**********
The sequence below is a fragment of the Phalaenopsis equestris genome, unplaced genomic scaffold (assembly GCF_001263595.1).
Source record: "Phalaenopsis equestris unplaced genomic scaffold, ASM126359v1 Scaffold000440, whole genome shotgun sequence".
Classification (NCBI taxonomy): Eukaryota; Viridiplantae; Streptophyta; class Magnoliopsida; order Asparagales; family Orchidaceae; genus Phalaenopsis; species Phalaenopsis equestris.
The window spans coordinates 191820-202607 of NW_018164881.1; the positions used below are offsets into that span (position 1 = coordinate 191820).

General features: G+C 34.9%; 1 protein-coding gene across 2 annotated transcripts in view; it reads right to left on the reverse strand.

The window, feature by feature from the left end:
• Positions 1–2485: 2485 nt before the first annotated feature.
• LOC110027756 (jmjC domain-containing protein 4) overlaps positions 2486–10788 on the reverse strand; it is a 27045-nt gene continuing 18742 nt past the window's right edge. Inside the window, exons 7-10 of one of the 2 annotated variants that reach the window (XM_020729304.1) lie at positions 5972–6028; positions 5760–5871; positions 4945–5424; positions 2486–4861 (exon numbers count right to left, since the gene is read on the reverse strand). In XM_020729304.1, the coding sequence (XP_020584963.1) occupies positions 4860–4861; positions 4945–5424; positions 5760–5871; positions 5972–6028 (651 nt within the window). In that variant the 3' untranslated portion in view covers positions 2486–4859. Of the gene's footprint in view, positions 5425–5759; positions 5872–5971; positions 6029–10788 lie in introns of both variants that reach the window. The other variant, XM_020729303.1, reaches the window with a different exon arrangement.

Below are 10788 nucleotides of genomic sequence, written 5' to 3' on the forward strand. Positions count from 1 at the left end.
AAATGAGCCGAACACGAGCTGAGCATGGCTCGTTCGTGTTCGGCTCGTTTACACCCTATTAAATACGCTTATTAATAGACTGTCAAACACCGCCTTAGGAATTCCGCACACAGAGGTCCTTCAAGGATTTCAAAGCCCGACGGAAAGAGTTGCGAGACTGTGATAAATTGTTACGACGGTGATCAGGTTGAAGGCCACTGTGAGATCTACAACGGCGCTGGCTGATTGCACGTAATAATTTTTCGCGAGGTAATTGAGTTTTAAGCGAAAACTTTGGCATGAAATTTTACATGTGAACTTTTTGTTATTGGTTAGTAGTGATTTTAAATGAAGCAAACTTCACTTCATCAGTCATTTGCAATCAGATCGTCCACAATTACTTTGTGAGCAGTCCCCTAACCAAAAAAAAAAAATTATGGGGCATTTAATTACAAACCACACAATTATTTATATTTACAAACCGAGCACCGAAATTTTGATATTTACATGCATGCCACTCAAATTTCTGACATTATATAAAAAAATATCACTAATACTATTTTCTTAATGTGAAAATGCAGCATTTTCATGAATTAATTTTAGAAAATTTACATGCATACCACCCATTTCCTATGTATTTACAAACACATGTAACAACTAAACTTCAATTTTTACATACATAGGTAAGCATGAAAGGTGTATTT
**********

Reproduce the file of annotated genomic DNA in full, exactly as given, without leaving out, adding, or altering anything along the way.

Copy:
The sequence below is a fragment of the Phalaenopsis equestris genome, unplaced genomic scaffold (assembly GCF_001263595.1).
Source record: "Phalaenopsis equestris unplaced genomic scaffold, ASM126359v1 Scaffold000440, whole genome shotgun sequence".
Classification (NCBI taxonomy): Eukaryota; Viridiplantae; Streptophyta; class Magnoliopsida; order Asparagales; family Orchidaceae; genus Phalaenopsis; species Phalaenopsis equestris.
The window spans coordinates 191820-202607 of NW_018164881.1; the positions used below are offsets into that span (position 1 = coordinate 191820).

General features: G+C 34.9%; 1 protein-coding gene across 2 annotated transcripts in view; it reads right to left on the reverse strand.

The window, feature by feature from the left end:
• Positions 1–2485: 2485 nt before the first annotated feature.
• LOC110027756 (jmjC domain-containing protein 4) overlaps positions 2486–10788 on the reverse strand; it is a 27045-nt gene continuing 18742 nt past the window's right edge. Inside the window, exons 7-10 of one of the 2 annotated variants that reach the window (XM_020729304.1) lie at positions 5972–6028; positions 5760–5871; positions 4945–5424; positions 2486–4861 (exon numbers count right to left, since the gene is read on the reverse strand). In XM_020729304.1, the coding sequence (XP_020584963.1) occupies positions 4860–4861; positions 4945–5424; positions 5760–5871; positions 5972–6028 (651 nt within the window). In that variant the 3' untranslated portion in view covers positions 2486–4859. Of the gene's footprint in view, positions 5425–5759; positions 5872–5971; positions 6029–10788 lie in introns of both variants that reach the window. The other variant, XM_020729303.1, reaches the window with a different exon arrangement.

Below are 10788 nucleotides of genomic sequence, written 5' to 3' on the forward strand. Positions count from 1 at the left end.
AAATGAGCCGAACACGAGCTGAGCATGGCTCGTTCGTGTTCGGCTCGTTTACACCCTATTAAATACGCTTATTAATAGACTGTCAAACACCGCCTTAGGAATTCCGCACACAGAGGTCCTTCAAGGATTTCAAAGCCCGACGGAAAGAGTTGCGAGACTGTGATAAATTGTTACGACGGTGATCAGGTTGAAGGCCACTGTGAGATCTACAACGGCGCTGGCTGATTGCACGTAATAATTTTTCGCGAGGTAATTGAGTTTTAAGCGAAAACTTTGGCATGAAATTTTACATGTGAACTTTTTGTTATTGGTTAGTAGTGATTTTAAATGAAGCAAACTTCACTTCATCAGTCATTTGCAATCAGATCGTCCACAATTACTTTGTGAGCAGTCCCCTAACCAAAAAAAAAAAATTATGGGGCATTTAATTACAAACCACACAATTATTTATATTTACAAACCGAGCACCGAAATTTTGATATTTACATGCATGCCACTCAAATTTCTGACATTATATAAAAAAATATCACTAATACTATTTTCTTAATGTGAAAATGCAGCATTTTCATGAATTAATTTTAGAAAATTTACATGCATACCACCCATTTCCTATGTATTTACAAACACATGTAACAACTAAACTTCAATTTTTACATACATAGGTAAGCATGAAAGGTGTATTT